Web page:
Interview: US Travel chief executive Geoff Freeman

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A benchmarking competitiveness study which ranked the US 17th out of 18 destinations has served as a wake-up call for the country’s government, according to the head of the US Travel Association (USTA).

The report by Euromonitor International published earlier this year ranked the US second last based on assessments of its national leadership, brand and product, identity, security and facilitation, and travel and connectivity.

USTA chief executive Geoff Freeman said the industry still suffers from a “lack of respect” from decision-makers, many of whom feel travel “happens by default rather than design”.


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But he said he is “cautiously optimistic” that the findings of the study and a report due later this year from the newly formed Commission on Seamless and Secure Travel could help drive action on long-standing issues affecting inbound travel to the US including visa wait times and the poor border and transit experience.

Speaking at the IPW travel trade conference in Los Angeles last week, Freeman called on the government to embrace technology to streamline the entry system and avoid the requirement for transit passengers to claim and recheck luggage.

He said: “Other countries around the world realise it is a competitive environment to attract travellers and are putting in place steps to attract travellers away from the United States.

“They’re looking at options to allow people to keep their shoes on or liquids in their bags when they go through screening. Those types of steps are going to make those countries more competitive and will steal travellers from the US.”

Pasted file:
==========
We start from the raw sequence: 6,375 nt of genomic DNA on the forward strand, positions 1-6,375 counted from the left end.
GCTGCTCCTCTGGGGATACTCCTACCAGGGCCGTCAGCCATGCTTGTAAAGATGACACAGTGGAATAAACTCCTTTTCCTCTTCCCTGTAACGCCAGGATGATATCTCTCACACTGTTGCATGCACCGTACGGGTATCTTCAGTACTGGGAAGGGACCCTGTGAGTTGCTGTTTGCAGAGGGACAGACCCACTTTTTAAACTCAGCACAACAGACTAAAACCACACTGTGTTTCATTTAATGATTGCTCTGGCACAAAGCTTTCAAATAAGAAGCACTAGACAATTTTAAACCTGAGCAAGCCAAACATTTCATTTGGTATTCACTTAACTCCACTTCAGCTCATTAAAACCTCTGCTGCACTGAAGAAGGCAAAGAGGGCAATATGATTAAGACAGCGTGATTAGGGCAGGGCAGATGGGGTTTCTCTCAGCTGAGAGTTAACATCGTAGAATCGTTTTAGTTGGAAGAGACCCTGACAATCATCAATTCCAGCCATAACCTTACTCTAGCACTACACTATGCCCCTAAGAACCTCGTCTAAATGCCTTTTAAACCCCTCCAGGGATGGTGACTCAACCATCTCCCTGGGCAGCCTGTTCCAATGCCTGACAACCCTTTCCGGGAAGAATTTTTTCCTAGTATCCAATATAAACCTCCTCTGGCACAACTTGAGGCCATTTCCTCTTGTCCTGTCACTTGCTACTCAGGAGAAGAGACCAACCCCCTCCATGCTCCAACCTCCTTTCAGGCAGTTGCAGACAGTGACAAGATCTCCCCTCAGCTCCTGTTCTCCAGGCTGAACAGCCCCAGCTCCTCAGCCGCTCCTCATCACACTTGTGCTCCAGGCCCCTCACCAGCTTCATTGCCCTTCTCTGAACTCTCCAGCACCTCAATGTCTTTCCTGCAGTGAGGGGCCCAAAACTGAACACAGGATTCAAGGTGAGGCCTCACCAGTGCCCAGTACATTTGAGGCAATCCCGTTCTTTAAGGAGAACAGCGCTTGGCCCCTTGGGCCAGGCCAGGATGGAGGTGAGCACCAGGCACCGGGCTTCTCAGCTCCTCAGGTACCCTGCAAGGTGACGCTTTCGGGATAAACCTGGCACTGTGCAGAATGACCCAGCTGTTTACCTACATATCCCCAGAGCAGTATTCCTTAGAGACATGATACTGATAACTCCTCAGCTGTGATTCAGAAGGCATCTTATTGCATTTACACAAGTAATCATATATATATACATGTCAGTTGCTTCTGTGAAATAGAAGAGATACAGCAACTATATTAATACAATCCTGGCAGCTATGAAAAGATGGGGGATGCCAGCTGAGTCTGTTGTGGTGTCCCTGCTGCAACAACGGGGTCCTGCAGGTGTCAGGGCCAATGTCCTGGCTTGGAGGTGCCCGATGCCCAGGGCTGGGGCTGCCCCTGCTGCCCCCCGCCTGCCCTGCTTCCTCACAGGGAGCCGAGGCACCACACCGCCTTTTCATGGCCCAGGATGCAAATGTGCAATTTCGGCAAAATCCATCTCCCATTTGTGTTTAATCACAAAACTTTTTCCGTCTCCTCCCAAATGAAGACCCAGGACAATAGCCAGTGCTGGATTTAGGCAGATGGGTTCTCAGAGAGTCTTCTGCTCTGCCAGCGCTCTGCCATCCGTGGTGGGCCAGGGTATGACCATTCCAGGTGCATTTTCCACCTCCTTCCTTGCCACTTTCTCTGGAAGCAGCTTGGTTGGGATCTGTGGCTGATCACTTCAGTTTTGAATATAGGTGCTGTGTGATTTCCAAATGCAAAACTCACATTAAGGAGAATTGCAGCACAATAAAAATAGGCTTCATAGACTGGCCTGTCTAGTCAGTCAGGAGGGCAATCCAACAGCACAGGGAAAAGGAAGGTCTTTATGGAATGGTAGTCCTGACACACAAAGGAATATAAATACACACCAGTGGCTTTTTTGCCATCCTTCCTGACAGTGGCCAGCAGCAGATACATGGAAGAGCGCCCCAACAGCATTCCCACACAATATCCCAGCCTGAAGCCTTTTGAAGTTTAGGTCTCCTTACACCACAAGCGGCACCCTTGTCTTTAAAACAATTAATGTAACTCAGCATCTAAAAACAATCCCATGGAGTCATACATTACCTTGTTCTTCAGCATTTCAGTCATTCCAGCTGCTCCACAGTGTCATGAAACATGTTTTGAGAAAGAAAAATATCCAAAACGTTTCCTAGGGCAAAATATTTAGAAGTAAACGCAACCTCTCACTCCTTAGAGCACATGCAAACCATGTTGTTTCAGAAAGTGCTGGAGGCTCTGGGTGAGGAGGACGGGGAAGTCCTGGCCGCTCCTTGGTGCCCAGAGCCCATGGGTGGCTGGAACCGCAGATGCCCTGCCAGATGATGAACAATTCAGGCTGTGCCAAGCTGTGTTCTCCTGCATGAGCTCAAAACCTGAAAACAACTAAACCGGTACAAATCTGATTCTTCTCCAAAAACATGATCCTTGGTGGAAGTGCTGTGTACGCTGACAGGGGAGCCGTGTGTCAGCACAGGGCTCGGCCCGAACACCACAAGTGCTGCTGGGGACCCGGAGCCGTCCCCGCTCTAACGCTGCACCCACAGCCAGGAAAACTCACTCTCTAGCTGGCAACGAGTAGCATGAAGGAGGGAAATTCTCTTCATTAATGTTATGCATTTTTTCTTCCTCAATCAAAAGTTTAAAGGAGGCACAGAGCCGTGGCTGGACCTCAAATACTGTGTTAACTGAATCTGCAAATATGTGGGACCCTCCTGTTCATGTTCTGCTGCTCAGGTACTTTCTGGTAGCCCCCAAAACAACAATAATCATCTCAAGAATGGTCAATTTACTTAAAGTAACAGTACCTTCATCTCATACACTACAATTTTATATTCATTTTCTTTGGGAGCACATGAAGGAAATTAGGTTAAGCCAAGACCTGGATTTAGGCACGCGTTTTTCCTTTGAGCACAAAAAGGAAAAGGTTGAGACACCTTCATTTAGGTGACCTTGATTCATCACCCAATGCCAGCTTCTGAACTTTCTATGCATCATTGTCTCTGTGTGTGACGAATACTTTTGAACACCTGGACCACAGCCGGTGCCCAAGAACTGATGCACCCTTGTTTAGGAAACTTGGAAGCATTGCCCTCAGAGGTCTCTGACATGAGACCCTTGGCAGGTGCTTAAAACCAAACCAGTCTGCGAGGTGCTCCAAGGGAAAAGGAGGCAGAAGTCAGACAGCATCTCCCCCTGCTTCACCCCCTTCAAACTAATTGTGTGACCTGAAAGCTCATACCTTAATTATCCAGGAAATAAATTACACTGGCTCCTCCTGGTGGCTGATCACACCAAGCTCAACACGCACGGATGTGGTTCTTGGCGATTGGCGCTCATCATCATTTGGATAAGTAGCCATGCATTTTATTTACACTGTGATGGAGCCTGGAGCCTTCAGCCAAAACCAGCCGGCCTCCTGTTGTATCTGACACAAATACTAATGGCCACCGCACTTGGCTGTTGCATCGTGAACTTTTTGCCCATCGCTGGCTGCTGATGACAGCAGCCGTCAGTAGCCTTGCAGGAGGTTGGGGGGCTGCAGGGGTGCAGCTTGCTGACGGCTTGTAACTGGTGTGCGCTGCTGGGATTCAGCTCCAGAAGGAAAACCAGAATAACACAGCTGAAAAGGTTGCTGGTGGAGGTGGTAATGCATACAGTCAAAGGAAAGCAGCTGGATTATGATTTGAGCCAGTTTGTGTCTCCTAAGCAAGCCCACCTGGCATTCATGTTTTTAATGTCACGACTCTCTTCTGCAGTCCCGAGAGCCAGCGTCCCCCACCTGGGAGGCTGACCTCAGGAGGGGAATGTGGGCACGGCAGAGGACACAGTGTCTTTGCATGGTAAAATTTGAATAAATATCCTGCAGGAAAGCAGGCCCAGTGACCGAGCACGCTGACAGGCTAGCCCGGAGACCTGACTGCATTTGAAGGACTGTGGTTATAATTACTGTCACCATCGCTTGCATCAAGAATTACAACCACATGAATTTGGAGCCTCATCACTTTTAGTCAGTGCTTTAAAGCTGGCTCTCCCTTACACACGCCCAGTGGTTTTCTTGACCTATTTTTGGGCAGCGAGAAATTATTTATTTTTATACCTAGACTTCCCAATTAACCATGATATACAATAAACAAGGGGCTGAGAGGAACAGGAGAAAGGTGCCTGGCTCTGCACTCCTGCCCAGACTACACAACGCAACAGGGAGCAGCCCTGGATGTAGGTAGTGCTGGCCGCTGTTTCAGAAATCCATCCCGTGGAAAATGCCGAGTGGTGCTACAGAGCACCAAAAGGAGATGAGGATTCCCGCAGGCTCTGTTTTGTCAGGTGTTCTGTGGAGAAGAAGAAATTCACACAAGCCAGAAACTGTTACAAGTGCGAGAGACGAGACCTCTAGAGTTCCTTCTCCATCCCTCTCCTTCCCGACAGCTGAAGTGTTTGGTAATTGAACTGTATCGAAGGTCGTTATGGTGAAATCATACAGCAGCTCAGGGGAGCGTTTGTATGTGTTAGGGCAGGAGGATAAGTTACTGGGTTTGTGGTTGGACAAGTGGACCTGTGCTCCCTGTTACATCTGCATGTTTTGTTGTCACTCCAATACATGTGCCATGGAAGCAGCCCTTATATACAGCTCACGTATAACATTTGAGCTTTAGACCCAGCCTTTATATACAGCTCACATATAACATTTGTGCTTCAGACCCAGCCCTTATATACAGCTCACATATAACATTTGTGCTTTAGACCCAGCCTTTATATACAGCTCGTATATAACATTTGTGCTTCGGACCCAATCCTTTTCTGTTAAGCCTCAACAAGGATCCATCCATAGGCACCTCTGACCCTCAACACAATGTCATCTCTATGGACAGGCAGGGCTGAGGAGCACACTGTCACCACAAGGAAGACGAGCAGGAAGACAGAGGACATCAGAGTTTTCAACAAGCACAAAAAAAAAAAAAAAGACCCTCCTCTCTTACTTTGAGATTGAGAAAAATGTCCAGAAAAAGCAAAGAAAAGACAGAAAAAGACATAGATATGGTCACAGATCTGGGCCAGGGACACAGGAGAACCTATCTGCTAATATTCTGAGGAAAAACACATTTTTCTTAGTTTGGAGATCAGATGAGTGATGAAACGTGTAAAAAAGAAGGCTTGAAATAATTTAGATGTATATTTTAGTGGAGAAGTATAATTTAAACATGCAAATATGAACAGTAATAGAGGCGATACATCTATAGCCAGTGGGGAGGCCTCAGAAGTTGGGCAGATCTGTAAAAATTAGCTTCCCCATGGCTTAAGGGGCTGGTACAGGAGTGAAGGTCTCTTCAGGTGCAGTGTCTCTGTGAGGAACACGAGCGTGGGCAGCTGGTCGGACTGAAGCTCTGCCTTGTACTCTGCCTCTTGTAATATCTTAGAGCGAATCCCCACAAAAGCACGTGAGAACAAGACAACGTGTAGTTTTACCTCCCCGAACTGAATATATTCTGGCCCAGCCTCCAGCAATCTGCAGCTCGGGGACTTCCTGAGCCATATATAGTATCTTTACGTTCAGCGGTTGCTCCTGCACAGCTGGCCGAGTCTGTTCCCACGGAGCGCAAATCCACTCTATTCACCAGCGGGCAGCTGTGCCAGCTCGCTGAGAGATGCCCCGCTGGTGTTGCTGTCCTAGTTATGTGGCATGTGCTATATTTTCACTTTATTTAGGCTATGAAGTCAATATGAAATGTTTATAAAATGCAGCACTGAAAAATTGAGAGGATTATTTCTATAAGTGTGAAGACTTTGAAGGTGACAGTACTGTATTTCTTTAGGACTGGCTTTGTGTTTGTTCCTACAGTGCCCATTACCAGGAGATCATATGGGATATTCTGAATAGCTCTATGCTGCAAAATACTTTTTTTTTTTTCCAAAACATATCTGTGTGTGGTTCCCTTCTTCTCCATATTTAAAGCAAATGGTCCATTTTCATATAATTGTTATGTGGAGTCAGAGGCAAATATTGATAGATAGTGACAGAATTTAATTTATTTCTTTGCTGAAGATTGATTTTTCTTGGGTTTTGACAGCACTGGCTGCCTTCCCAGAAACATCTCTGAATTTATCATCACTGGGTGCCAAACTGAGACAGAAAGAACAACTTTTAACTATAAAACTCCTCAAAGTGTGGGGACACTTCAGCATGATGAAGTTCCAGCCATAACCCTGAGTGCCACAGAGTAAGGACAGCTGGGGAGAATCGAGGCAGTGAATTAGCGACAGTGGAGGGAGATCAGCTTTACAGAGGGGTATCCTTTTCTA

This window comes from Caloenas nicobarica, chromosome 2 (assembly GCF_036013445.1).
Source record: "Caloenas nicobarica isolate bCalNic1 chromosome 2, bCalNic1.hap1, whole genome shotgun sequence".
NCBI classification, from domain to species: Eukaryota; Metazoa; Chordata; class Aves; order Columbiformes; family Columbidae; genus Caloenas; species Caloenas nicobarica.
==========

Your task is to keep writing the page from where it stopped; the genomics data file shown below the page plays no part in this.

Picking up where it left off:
The Commission on Seamless and Secure Travel was set up to propose policy recommendations to the federal government. It is chaired by former acting secretary of the department of homeland security Kevin McAleenan and comprises former government officials and private sector experts including former Heathrow chief executive John Holland-Kaye.

Freeman said: “The commission will put forward concrete ideas for the government to consider but progress will be incremental. It’s frustrating to be talking about the same issues but the [benchmarking] was a wake-up call. When you see us compared to what other countries are doing, it’s compelling.”

Freeman conceded the forthcoming US election would “suck the oxygen out of the room”, but insisted there were still opportunities to make the industry’s case with government and counter a “lack of respect for travel”.

He said: “I’m cautiously optimistic that the administration and others in government are waking up and heeding our call to address the issues we can control.

“Our government adopting the policies and reform it needs to adopt will ensure we don’t just get back to where we were before the pandemic but that we skyrocket beyond that.”

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